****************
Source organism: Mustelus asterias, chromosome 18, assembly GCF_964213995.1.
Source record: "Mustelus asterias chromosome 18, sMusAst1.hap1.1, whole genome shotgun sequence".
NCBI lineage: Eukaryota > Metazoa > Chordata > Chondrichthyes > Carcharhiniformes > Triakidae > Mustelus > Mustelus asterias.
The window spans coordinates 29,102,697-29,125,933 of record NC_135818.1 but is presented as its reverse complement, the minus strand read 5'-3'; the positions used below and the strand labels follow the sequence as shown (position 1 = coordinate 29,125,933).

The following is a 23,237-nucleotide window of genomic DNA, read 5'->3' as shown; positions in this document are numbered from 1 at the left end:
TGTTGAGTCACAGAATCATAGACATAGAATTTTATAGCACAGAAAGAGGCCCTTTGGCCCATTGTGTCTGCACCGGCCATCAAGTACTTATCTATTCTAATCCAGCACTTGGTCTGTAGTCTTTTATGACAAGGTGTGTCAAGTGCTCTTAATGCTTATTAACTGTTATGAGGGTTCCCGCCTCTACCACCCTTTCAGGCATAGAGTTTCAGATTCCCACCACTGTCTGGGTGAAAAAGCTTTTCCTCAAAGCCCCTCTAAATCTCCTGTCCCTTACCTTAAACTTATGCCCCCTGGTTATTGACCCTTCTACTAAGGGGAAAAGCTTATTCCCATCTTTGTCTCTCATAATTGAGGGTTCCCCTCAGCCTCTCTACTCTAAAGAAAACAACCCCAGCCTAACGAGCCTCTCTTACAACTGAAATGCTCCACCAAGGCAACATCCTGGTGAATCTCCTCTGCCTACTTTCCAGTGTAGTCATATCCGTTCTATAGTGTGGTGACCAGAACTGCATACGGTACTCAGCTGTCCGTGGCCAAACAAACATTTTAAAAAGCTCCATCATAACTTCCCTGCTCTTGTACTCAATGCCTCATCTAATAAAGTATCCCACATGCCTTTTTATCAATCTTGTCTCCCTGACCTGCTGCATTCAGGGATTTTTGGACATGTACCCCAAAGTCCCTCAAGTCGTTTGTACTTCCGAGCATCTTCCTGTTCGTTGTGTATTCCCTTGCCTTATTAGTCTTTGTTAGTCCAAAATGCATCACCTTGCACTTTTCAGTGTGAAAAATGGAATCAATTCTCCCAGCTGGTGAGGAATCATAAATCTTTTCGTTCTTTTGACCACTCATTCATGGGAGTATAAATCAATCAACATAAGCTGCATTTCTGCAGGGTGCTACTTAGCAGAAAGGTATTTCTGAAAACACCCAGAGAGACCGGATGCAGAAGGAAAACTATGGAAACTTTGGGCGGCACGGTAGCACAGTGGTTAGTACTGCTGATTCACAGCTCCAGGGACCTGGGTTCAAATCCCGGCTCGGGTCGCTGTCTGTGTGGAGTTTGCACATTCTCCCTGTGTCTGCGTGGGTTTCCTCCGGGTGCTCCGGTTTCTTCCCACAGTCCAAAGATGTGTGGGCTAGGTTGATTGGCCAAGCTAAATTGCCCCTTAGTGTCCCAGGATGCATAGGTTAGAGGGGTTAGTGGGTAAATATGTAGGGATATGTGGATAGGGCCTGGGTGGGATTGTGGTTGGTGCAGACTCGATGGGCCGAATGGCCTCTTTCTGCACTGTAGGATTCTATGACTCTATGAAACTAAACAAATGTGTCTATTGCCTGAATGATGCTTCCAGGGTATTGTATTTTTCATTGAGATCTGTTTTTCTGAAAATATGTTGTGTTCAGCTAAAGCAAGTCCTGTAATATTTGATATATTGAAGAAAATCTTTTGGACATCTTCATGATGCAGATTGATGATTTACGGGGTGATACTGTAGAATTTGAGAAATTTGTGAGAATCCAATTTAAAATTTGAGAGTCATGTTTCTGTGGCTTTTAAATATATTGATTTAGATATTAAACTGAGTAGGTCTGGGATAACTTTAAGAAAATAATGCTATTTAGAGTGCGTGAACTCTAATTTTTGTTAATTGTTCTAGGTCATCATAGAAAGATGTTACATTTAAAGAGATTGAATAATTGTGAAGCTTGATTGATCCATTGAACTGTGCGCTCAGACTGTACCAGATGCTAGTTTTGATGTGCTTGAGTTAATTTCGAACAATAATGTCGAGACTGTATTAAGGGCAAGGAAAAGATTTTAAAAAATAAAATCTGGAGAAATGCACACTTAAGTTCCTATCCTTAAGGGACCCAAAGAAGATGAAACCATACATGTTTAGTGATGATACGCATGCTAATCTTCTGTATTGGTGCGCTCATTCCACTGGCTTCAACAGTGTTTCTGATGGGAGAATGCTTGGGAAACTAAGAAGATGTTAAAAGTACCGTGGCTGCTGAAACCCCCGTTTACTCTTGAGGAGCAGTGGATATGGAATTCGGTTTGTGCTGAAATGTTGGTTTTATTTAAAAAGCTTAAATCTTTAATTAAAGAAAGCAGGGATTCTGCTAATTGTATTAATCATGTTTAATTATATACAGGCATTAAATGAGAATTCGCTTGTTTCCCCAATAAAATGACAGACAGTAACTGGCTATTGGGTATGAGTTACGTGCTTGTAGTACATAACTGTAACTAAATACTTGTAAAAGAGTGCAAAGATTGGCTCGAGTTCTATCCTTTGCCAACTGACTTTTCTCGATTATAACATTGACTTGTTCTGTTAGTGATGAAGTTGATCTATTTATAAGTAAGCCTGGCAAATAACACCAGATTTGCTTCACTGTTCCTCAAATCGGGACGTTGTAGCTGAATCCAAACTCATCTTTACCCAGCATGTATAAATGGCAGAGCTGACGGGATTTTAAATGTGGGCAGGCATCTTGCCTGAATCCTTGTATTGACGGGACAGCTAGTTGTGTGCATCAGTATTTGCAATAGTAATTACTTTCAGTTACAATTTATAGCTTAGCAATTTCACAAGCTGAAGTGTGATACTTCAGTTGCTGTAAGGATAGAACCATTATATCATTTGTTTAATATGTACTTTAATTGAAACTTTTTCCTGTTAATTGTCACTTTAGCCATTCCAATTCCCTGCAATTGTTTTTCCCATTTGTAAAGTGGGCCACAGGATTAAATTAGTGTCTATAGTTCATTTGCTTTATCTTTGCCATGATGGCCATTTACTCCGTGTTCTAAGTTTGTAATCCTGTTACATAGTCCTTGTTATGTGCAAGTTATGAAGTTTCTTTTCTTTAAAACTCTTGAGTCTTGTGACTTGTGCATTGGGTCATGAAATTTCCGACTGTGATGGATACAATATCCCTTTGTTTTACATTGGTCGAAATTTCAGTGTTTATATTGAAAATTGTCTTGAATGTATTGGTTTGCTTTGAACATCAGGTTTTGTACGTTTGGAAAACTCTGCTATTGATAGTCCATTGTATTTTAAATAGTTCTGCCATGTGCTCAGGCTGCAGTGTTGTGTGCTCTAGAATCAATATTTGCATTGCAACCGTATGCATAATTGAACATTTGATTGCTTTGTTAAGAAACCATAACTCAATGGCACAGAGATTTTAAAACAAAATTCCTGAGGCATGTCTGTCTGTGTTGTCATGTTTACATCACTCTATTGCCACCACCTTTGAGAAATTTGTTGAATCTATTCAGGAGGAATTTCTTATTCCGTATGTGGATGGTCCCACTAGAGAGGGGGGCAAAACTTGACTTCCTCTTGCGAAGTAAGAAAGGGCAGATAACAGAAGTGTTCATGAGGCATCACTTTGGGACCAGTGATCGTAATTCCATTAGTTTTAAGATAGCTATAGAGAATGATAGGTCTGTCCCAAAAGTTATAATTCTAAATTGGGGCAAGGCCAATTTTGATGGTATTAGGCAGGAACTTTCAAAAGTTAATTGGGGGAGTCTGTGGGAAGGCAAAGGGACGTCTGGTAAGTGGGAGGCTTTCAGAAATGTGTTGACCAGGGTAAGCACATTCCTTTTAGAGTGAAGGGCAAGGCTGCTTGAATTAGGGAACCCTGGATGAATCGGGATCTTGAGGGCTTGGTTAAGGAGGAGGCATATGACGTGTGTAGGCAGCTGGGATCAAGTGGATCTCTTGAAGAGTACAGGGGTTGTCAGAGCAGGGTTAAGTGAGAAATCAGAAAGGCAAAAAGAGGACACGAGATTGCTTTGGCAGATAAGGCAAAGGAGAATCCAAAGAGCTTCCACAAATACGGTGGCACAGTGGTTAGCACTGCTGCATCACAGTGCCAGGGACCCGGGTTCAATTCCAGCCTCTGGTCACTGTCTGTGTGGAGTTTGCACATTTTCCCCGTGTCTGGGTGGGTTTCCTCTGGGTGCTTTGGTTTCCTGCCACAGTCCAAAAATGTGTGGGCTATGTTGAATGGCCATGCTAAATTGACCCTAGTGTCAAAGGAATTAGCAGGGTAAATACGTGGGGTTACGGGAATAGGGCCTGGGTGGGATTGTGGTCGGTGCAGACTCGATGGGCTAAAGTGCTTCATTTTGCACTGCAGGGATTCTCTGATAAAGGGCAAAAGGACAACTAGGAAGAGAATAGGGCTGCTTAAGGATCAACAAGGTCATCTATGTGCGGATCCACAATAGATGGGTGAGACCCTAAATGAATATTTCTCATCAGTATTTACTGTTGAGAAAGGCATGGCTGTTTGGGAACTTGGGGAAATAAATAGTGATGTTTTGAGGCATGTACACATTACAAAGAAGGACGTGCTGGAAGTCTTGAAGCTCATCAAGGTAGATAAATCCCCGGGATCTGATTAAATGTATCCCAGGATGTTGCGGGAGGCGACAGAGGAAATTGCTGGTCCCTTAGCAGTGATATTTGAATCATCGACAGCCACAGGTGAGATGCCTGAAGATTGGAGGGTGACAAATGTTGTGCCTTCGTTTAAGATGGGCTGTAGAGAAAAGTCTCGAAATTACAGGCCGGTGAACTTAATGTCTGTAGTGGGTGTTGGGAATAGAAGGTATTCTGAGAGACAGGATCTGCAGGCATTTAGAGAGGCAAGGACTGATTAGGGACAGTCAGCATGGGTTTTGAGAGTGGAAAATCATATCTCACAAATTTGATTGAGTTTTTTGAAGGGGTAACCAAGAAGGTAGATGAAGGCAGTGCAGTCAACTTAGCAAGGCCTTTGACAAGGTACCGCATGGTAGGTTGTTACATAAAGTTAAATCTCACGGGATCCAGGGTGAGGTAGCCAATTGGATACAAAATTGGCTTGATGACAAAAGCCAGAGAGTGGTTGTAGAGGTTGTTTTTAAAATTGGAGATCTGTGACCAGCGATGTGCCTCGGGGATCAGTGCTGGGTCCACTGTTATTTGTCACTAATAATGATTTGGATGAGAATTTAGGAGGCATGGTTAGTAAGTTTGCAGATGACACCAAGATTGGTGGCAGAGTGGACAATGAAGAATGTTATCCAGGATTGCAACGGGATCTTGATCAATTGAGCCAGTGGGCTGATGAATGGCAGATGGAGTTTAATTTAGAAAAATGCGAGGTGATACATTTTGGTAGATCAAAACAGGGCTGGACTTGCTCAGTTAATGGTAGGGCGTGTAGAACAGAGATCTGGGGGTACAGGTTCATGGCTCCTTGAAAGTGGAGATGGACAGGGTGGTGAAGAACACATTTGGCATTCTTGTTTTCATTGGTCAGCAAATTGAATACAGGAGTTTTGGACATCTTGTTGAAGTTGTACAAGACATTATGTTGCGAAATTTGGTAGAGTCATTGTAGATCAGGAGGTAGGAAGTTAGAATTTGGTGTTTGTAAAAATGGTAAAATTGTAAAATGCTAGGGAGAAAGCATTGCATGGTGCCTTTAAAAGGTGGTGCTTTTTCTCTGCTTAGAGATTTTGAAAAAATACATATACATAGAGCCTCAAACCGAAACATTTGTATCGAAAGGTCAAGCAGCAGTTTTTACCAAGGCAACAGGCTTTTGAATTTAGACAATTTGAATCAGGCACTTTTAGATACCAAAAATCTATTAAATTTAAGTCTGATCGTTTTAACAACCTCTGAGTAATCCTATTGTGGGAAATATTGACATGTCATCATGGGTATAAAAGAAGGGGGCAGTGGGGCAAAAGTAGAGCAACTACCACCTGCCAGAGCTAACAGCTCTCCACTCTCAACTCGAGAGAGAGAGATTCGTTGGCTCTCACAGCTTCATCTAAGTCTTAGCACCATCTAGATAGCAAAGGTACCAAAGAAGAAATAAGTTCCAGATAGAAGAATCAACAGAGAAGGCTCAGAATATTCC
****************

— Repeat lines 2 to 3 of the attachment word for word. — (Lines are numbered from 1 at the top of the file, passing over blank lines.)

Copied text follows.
Source record: "Mustelus asterias chromosome 18, sMusAst1.hap1.1, whole genome shotgun sequence".
NCBI lineage: Eukaryota > Metazoa > Chordata > Chondrichthyes > Carcharhiniformes > Triakidae > Mustelus > Mustelus asterias.